If David Cameron wants seven-day GP clinics, he’ll need market reform

    30 September 2014

    Today, David Cameron will pledge that if he’s re-elected he’ll give everyone access to a family doctor seven days a week. He will say:-

    “People need to be able to see their GP at a time that suits them and their family. That’s why we will make sure everyone can see a GP seven days a week by 2020. We will also support thousands more GP practices to stay open longer, giving millions of patients better access to their doctor. This is only possible because we’ve taken difficult decisions to reduce inefficient and ineffective spending elsewhere as part of our long-term economic plan. You can’t fund the NHS if you don’t have a healthy, growing economy. This will help secure a better future for Britain — where people can be confident that when they or their loved ones need it, our NHS will be there for them.”

    Now, I’m all for this. I was all for it when the Tories announced it in the 2010 manifesto, and can’t quite work out why it’s now being promised for 2020. Why the wait? As health reformers from all parties have found out over the years, the GPs really do hold the whip hand. “Cameron tells GPs to work at weekends” runs The Times’ headline. But under the NHS system you can’t tell GPs to do a thing – unless you stuff their mouths with gold, bribing them with new contracts. Doctors unions are already complaining, and hinting that they won’t play ball. What Cameron should do is promote full competition for GPs surgeries, allowing any qualified doctor to set up a clinic, everywhere, and abolish current restrictions. If doctors want to compete for patients by taking appointments on a Saturday, then so be it. This is happening already in the paid-for healthcare market. Take the Poles who grow exasperated with the NHS and are prepared to fork out for a budget GP appointment. Here’s an Economist report on the My Medyk clinics from June 2013:-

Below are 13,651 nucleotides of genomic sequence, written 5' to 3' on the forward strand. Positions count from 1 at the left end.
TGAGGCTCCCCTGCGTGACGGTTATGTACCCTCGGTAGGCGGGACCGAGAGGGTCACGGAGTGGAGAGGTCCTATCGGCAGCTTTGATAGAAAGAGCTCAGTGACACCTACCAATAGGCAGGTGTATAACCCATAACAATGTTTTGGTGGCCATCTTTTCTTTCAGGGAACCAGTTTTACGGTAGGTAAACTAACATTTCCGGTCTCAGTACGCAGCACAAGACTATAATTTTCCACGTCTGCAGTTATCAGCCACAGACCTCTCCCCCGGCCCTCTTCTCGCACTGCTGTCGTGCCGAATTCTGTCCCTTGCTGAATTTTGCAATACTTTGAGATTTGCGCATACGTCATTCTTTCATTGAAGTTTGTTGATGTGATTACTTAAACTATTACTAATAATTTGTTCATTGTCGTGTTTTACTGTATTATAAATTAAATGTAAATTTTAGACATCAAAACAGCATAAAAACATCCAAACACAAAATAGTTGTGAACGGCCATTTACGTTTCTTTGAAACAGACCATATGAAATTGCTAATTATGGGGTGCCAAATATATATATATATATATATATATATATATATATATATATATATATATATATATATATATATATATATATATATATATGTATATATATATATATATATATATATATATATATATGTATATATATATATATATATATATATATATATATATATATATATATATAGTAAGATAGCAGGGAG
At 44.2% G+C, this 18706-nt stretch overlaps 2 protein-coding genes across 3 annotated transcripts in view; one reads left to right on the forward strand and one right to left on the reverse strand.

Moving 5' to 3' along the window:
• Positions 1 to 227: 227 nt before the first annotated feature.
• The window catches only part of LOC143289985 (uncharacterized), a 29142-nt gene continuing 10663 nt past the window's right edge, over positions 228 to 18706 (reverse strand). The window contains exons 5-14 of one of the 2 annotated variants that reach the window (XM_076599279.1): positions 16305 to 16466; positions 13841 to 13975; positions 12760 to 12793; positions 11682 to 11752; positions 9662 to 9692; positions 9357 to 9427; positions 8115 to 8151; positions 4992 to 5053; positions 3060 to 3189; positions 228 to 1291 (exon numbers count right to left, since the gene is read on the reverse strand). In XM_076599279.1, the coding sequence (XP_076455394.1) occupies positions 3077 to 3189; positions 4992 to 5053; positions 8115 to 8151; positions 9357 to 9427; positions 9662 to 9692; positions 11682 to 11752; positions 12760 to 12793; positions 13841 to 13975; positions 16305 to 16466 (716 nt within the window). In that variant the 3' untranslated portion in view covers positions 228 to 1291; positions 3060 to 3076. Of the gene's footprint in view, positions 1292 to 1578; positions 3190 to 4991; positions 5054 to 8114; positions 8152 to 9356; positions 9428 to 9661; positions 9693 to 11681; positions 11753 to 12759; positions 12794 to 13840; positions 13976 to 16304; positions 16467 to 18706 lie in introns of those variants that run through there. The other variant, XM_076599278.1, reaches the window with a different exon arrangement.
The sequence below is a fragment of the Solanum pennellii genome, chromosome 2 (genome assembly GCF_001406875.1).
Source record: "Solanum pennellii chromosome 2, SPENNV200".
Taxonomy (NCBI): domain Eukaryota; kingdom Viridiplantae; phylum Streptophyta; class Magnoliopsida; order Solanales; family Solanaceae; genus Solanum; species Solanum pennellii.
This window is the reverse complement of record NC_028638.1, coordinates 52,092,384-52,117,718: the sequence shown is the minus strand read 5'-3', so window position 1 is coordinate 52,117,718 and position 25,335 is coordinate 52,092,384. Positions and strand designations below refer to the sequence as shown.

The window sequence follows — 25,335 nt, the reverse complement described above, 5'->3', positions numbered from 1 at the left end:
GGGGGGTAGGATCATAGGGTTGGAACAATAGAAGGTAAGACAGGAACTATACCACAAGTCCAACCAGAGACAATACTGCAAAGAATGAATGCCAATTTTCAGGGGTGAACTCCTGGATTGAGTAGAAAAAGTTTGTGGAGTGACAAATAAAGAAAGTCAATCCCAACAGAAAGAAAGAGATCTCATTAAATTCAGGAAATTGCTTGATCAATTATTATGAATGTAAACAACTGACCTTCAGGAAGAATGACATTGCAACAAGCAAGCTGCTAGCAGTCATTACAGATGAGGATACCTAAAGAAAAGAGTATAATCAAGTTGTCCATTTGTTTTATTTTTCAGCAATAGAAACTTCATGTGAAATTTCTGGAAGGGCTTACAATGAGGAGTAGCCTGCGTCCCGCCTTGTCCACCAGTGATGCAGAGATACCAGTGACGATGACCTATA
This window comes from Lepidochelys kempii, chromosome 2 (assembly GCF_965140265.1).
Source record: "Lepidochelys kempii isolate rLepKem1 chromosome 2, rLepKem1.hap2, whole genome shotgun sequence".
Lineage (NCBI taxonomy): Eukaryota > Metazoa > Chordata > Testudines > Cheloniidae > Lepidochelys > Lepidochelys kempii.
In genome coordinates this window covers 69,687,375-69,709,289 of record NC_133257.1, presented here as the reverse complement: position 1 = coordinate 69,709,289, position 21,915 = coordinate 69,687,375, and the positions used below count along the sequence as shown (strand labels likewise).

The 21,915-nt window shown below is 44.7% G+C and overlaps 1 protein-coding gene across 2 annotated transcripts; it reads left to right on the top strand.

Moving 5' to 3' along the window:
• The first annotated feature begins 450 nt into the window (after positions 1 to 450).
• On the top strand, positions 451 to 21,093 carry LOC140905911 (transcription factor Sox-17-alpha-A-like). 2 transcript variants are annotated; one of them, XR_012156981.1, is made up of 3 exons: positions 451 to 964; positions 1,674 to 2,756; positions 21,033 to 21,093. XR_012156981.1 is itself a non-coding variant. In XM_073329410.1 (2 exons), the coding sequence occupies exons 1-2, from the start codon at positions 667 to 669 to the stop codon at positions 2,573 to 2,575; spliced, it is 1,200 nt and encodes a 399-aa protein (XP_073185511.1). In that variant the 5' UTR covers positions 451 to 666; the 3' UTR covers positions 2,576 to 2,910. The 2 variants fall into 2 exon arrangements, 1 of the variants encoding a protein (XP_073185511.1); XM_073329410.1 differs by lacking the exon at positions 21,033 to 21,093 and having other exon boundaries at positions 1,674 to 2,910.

They reflect the famous Polish immigrant penchant for hard work. Krzysztof Zemlik, business development manager at the Green Surgery in central Manchester, which admits patients until 9pm or 10pm seven days a week, says that his surgery sometimes stays open until two or three o’clock in the morning. The My Medyk clinic successfully lobbied to be allowed to open on Sundays (it pointed out that taxi firms are able to do so).

    In healthcare, as in so many other places, the market is the best mechanism to have public services respond to public demand.